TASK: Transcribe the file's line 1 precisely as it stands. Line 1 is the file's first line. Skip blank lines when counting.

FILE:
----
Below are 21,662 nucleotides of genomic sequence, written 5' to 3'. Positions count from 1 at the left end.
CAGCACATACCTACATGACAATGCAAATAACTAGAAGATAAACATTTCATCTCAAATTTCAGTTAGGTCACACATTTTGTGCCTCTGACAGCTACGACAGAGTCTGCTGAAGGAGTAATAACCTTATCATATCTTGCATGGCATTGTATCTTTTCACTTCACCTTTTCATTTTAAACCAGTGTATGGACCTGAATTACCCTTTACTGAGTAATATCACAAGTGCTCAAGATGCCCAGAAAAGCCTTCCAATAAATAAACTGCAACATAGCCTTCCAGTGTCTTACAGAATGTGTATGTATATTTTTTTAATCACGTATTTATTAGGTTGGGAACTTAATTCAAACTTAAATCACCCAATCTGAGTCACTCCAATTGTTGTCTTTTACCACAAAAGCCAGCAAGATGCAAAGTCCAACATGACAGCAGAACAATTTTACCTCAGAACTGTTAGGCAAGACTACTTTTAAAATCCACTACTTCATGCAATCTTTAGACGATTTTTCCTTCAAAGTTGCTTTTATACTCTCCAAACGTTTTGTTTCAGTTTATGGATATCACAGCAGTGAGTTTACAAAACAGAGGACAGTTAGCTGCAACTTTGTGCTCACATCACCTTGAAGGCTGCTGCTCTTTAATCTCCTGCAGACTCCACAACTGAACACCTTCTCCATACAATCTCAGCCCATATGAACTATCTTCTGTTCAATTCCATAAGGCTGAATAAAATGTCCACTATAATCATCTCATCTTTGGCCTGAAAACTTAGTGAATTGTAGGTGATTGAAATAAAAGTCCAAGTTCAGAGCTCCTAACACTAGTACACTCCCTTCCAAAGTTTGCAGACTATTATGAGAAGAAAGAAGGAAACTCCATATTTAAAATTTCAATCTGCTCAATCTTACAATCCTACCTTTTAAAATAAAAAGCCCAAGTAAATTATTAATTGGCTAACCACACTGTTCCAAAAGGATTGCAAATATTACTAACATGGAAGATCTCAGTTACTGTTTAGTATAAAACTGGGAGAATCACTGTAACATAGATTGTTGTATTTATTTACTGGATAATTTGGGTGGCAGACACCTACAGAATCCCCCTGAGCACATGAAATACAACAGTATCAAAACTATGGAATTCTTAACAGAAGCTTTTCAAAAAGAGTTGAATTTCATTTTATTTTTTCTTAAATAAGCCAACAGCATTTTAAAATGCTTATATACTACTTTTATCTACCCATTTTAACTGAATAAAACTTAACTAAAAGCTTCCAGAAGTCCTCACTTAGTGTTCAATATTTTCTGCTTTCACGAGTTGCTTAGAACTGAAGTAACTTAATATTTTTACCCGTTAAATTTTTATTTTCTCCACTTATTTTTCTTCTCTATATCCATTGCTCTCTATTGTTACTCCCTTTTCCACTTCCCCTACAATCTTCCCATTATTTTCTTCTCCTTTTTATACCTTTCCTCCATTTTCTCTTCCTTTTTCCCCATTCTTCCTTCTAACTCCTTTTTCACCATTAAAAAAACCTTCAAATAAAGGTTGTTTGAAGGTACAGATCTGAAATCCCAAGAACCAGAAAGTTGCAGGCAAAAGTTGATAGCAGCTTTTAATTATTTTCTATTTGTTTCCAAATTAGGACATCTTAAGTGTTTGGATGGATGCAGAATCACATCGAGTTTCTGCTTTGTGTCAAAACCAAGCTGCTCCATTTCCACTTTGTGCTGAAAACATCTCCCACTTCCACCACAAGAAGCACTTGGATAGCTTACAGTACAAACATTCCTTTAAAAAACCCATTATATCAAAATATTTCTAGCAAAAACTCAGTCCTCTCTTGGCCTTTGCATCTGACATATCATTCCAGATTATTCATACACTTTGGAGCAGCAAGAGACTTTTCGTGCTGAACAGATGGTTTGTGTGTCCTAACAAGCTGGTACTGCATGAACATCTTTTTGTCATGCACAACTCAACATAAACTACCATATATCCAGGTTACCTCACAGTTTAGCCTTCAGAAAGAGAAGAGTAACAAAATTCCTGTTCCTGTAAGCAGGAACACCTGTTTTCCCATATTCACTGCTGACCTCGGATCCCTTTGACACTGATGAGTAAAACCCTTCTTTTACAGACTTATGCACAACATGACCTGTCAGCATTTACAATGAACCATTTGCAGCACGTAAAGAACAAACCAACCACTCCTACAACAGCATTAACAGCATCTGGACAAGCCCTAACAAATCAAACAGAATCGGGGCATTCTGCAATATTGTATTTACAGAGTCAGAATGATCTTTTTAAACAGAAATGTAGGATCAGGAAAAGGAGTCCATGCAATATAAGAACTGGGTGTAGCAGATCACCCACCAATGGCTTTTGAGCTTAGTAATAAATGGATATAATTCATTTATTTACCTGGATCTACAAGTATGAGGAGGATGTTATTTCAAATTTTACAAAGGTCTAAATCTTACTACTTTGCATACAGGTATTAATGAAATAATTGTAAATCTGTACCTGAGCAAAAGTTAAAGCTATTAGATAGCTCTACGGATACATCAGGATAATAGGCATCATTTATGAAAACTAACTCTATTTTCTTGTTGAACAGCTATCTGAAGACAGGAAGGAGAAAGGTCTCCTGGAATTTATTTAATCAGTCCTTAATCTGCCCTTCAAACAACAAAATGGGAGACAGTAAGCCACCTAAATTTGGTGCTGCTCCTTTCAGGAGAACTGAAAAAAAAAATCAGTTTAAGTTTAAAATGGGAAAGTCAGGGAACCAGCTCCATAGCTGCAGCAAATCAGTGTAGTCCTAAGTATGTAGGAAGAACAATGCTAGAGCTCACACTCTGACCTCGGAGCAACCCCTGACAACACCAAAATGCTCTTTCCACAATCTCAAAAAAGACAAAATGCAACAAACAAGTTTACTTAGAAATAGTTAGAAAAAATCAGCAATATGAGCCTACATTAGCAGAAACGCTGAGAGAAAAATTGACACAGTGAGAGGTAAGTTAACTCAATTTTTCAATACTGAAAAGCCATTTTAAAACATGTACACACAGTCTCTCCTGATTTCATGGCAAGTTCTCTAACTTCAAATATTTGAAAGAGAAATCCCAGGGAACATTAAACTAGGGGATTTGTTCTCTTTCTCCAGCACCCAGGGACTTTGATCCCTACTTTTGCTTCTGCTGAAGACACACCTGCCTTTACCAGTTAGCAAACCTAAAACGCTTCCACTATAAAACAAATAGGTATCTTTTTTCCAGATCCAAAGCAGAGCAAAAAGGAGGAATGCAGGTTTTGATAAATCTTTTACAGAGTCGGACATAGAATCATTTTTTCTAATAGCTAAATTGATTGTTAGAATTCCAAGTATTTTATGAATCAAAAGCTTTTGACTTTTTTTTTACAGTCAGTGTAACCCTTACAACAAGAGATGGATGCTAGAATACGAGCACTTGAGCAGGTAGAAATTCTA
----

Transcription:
Below are 21,662 nucleotides of genomic sequence, written 5' to 3'. Positions count from 1 at the left end.